At the same time, the costs of running a labor and delivery unit while performing fewer deliveries are widening the gap between rural patients and the care they need. “That’s where being able to offer services remotely can be a really helpful thing,” she said.

Telehealth is here to stay in rural Minnesota

WCCO TV reports

WCCO found the successes and the future of the practice for some patients in outstate Minnesota.

A former firefighter and medic, it was a bad fall after retirement that put Bart Cedergren in a wheelchair.

He lives up north with his wife. The three doctor visits a month could take much of the day, but are now done in a fraction of the time because they’re all online.

“Telemedicine I think is the wave of the future,” Cedergren said. “The only thing we go in for these days are basically lab.”

Family Nurse Practitioner Janelle Terhaar now dedicates one full office day a week in Long Prairie to her telehealth patients.

“We went from maybe having one or two a month to now we’re maybe having steady patients every day,” Terhaar said.

From parents with a sick child, behavioral health, and an older population, Terhaar says patient profiles come from all over and that even web cams don’t lie.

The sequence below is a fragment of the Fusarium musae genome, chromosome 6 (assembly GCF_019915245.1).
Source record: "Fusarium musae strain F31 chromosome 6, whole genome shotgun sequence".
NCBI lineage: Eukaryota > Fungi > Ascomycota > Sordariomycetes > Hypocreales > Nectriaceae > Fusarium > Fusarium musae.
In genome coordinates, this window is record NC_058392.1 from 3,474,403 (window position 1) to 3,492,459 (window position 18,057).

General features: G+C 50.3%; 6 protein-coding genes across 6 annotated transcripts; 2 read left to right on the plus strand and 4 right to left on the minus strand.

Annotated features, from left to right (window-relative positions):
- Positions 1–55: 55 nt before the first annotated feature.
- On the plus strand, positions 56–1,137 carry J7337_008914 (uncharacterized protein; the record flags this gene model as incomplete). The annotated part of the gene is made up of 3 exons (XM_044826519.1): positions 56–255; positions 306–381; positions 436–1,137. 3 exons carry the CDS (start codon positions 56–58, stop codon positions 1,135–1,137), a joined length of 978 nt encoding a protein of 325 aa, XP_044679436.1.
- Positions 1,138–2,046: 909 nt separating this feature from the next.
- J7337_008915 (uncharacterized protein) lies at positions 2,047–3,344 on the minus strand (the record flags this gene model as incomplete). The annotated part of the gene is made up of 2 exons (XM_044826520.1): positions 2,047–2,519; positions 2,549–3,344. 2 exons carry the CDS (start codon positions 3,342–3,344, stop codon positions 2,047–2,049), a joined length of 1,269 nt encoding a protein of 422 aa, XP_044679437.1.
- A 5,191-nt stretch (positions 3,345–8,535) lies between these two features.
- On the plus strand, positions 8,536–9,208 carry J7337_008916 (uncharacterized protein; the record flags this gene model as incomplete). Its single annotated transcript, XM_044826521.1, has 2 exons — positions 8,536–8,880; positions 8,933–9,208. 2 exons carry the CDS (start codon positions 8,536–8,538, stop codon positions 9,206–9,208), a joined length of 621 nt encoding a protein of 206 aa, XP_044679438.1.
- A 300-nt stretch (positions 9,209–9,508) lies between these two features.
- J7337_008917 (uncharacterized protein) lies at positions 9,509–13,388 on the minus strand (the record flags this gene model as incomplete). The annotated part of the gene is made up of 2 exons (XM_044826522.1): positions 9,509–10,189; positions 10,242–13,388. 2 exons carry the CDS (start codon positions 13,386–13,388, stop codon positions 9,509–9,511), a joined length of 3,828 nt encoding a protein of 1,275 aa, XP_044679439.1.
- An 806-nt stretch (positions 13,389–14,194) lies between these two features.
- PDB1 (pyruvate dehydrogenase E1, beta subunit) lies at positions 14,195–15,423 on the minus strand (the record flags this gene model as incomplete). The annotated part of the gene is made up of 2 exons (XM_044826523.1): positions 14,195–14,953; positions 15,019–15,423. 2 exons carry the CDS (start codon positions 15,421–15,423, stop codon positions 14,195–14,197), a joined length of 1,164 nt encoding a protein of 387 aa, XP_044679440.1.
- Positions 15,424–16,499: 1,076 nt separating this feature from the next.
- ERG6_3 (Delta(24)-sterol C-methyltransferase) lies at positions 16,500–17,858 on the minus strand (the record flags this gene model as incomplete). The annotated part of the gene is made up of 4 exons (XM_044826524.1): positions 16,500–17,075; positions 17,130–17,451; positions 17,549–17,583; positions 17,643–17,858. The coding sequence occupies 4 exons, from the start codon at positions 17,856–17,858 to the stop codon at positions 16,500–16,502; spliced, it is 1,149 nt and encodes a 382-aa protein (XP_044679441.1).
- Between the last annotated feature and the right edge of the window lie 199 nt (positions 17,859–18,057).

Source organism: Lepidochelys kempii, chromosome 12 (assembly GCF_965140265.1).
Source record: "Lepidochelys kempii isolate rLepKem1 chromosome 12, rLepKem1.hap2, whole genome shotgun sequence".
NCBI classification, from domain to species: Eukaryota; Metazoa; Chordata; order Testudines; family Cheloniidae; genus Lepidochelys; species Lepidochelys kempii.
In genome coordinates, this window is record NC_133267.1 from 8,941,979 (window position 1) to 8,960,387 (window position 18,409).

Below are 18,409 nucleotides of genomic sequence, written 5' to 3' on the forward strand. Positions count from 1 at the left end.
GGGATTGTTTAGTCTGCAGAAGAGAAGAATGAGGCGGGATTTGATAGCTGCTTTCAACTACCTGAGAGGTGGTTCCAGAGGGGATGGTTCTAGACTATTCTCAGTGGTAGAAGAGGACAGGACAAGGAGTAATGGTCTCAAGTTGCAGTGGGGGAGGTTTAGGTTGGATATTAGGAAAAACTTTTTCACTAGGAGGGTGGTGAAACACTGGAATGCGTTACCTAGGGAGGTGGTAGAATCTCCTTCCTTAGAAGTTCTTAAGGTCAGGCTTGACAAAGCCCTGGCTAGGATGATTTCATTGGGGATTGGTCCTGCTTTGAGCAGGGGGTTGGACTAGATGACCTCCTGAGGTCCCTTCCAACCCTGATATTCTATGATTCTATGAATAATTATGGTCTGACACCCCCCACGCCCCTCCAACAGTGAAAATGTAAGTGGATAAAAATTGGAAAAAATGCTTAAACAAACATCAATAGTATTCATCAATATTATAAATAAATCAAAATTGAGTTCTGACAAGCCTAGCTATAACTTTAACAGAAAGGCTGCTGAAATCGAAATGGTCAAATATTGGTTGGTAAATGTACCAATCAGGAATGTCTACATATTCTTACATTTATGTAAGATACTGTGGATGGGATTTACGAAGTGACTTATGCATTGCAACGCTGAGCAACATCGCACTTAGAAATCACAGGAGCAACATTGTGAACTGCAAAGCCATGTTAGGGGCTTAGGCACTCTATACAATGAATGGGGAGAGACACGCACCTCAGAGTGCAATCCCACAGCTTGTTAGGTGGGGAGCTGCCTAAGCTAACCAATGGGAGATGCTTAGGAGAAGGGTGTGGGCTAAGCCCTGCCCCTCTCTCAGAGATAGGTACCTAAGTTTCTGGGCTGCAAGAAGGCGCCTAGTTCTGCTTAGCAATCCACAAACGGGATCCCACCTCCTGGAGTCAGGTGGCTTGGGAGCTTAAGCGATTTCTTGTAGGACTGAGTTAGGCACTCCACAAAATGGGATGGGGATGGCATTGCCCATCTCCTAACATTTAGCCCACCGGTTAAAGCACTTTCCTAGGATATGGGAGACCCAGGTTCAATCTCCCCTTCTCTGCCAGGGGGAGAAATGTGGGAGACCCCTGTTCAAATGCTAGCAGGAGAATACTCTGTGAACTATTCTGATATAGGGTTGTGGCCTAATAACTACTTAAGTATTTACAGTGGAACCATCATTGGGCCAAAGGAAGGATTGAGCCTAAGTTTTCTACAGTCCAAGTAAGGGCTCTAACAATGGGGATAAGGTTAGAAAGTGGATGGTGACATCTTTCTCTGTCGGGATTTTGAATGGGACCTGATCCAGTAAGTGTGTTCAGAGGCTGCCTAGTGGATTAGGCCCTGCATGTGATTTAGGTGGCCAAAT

Rural areas need broadband to attract rural workers

New York Times reports

“How do you get young people to want to move back into these rural areas when they feel like they’re moving back into a time frame of 20 years ago?” asked Mr. Weiler, the company’s founder and chief executive.

Rural areas have complained for years that slow, unreliable or simply unavailable internet access is restricting their economic growth. But the pandemic has given new urgency to those concerns, at the same time that President Biden’s infrastructure plan — which includes $100 billion to improve broadband access — has raised hope that the problem might finally be addressed.

“It creates jobs connecting every American with high-speed internet, including 35 percent of the rural America that still doesn’t have it,” Mr. Biden said of his plan in an address to Congress last month. “This is going to help our kids and our businesses succeed in the 21st-century economy.”

Mr. Biden has received both criticism and praise for pushing to expand the scope of infrastructure to include investments in child care, health care and other priorities beyond the concrete-and-steel projects that the word normally calls to mind. But ensuring internet access is broadly popular. In a recent survey conducted for The New York Times by the online research platform SurveyMonkey, 78 percent of adults said they supported broadband investment, including 62 percent of Republicans.

Businesses, too, have consistently supported broadband investment. Major industry groups such as the U.S. Chamber of Commerce, the Business Roundtable and the National Association of Manufacturers have all released policy recommendations in the last year calling for federal spending to help close the “digital divide.”